• Kale and Cabbage add color when added to your garden. These plants are vibrant and come in an array of colors. You will find them in shades of purple, pink, red or white. They can tolerate the cold and can survive winter temperatures as low as five degrees. Ornamental cabbage and kale are used as seasonal color accents within the pansy and viola beds. They are a great way to add color to your winter landscape. They also get more compact as the weather gets colder. Cabbage tends to look heavier and more flowery and kale has a more ruffled look to the foliage.
  • Daffodil bulbs will grow and flower between February and late March, depending on the winter weather. They provide lovely color for early spring and will bloom every year. A bulb looks like a giant seed. They are planted six to eight inches deep in a group throughout the back quarter of the flower bed. Daffodils are a common bulb used in Atlanta. Ranging from yellow, orange, and white, Daffodils have a three-week blooming period and are the perfect way to add some color. Additionally, when they are planted in large swaths, they appear to have a much longer lifespan since some start later or earlier than others in the flower beds.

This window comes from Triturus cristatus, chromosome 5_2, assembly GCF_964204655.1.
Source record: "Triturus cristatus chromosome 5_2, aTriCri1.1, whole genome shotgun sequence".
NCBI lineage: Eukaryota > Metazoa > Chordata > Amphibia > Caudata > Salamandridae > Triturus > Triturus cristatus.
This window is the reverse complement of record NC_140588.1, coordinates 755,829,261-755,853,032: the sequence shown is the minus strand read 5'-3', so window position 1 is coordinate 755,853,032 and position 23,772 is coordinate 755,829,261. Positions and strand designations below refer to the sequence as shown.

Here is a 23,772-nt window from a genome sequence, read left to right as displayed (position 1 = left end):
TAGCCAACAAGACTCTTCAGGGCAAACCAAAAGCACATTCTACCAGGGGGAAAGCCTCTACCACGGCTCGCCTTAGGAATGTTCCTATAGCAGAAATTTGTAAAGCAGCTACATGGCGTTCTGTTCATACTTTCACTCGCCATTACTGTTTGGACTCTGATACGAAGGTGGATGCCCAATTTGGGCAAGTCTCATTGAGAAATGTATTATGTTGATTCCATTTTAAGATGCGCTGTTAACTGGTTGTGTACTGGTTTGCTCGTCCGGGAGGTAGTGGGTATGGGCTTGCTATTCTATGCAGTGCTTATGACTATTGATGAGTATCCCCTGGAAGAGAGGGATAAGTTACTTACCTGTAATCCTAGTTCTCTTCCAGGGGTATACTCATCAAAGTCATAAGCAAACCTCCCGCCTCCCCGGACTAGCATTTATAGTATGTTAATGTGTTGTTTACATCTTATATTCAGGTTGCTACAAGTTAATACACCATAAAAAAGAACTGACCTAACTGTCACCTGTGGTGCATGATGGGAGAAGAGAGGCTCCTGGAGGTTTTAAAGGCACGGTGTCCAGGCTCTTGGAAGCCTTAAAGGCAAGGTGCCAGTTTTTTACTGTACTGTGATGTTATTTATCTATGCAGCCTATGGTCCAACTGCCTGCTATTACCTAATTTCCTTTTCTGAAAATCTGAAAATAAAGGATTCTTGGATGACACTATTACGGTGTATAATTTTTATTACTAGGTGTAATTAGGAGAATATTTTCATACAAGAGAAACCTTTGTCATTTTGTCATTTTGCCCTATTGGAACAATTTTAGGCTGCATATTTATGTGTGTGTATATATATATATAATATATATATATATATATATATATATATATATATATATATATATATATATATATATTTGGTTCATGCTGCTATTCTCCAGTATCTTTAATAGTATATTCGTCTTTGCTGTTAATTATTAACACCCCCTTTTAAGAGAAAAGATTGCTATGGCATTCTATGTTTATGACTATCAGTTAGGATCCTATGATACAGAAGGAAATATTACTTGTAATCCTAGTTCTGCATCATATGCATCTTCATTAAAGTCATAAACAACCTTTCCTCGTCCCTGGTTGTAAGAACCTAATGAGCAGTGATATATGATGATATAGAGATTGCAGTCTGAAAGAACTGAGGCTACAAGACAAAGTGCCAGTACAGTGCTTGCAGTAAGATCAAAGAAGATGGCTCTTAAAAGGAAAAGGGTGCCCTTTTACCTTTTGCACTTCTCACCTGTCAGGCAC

• Tulips are by far the most popular flower in many southern states. They provide a gorgeous bloom and lots of color. In most cases, they tower above the rest of the flowers for a gorgeous visual. Tulips come in almost all colors and they start in a teardrop bloom that falls open as they mature. Gardeners normally plant tulips in the fall, when the soil is cool but not frozen, so the bulbs can begin growing roots before going into their winter dormancy. Check out your local nurseries for tulip bulbs to plant.

Don’t Forget To Water Everything

In the winter months, certain landscaping can really suffer. If they’re not adequately watered, the stored nutrients within the plants may be depleted. This makes them more susceptible to winter burn and death once the ground freezes and their roots can no longer soak up water. Before the ground freezes, it’s important to make sure all your plants are getting adequate amounts of water. This can help with life expectancy and keep your landscaping alive all year long. Water is life. Also, if it snows, don’t clear the snow from your lawn—it provides a protective layer. However, try to avoid piling shoveled snow on your grass to minimize stress and fungal disease risk.

Protect Your New Landscaping Projects